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Old 04-28-2019, 08:31 PM
 
Location: A Place With REAL People
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Yo Manigault. All one has to do is read or listen to Chicago's news. Sadly the "Manor" is a far cry from days of old. it's reputation was gained for a credible reason. I'm sure you're a good and decent person indeed. In no way a member of the gangs that infested that neighborhood. They are by far the reason for it's demise. I'm glad you haven't been a victim of the area. Bensley Park and several others seem to be a gathering place of the trouble that has plagued your neighborhood. A quick visit over to Youtube will reveal your trouble makers and their sick videos of how they love to fight and cause trouble. Too bad law enforcement couldn't just go house to house and gather them up and take them to where they belong.

As for "Pill Hill" it's not only where many a doctor lived back in the 50's and 60's but my dad's friend from work that they commuted downtown with also lived there. My doctor had his office near the corner of 87th and Jeffrey. I attended South Shore Temple on Jeffrey as well. Indeed we lived a life with no real concern for our safety back in those days. Taking a bus downtown for the day visiting the radio stations and in my case music stores, having lunch at Wimpy's Hamburgers and more. I remember well taking the buss to 71st Street and going to the Jeffrey Theater to see the release of "Help" by the Beatles. Then dinner on the corner of 71st street and then home. Sadly the fun came to and end when I was in 8th grade at Luella School and having taken the bus downtown for a fun day at the music stores was coming home through Hyde Park and a couple of drunk African American's didn't like the fact I was white and grabbed me by the neck. Fortunately his buddy took his hand off my neck. When I got off the bus at 96th and Yates a block or so from my home at 97th and Crandon, I ran home traumatized. We moved later that summer before I began High School so never had to attend Bowen High which was already having issues. Our move was timed rather perfectly. My High School days on the North Shore were great and nothing but enjoying. Sorry if there are folks out there that don't have that option.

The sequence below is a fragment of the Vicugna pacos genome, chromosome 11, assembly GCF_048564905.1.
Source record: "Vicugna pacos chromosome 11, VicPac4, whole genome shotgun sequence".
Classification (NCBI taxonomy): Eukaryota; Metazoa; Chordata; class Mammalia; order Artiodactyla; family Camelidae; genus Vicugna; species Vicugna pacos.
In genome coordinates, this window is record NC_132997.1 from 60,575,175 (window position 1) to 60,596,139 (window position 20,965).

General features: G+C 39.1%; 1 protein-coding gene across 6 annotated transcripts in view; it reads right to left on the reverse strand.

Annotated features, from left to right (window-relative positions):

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Old 04-28-2019, 10:02 PM
 
Location: Milwaukee, Wisconsin
2,532 posts, read 972,912 times
Reputation: 1975
dcisive, are you comfortable to share which neighborhood you moved to for high school?... Hopefully it has maintained a happy area, as you remember it, still in 2019! I do appreciate your stories of these good ol' days! I'm only 46, but when I hear stories of people even from the 1950s up until the mid 1960's it just sounds like so many great and somewhat care-free times! Sincerely- Master Jay in Milwaukee
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Old 04-28-2019, 11:14 PM
 
Location: A Place With REAL People
2,935 posts, read 5,722,584 times
Reputation: 4110
It would be beyond easy to write a book regarding the typical lifestyle and experiences growing up in the 50's and 60's in Chicago. Nearly nobody would argue it was indeed a completely different world we lived in. I'd have to say sadly, one of the most influential things regarding the downfall of this country was after the murder of President Kennedy in 1963 we all felt stunned and hurt. The furthering of the Vietnam war was a huge component as well. Then the whole Hippie/drug and AntiWar movements and disturbances were a downturn in life in Chicago. The Democratic Convention where Mayor Daley had his hands full coupled with the murder of Dr. Martin Luther King all signaled the discourse that was to be a thorn in Chicago's side to come.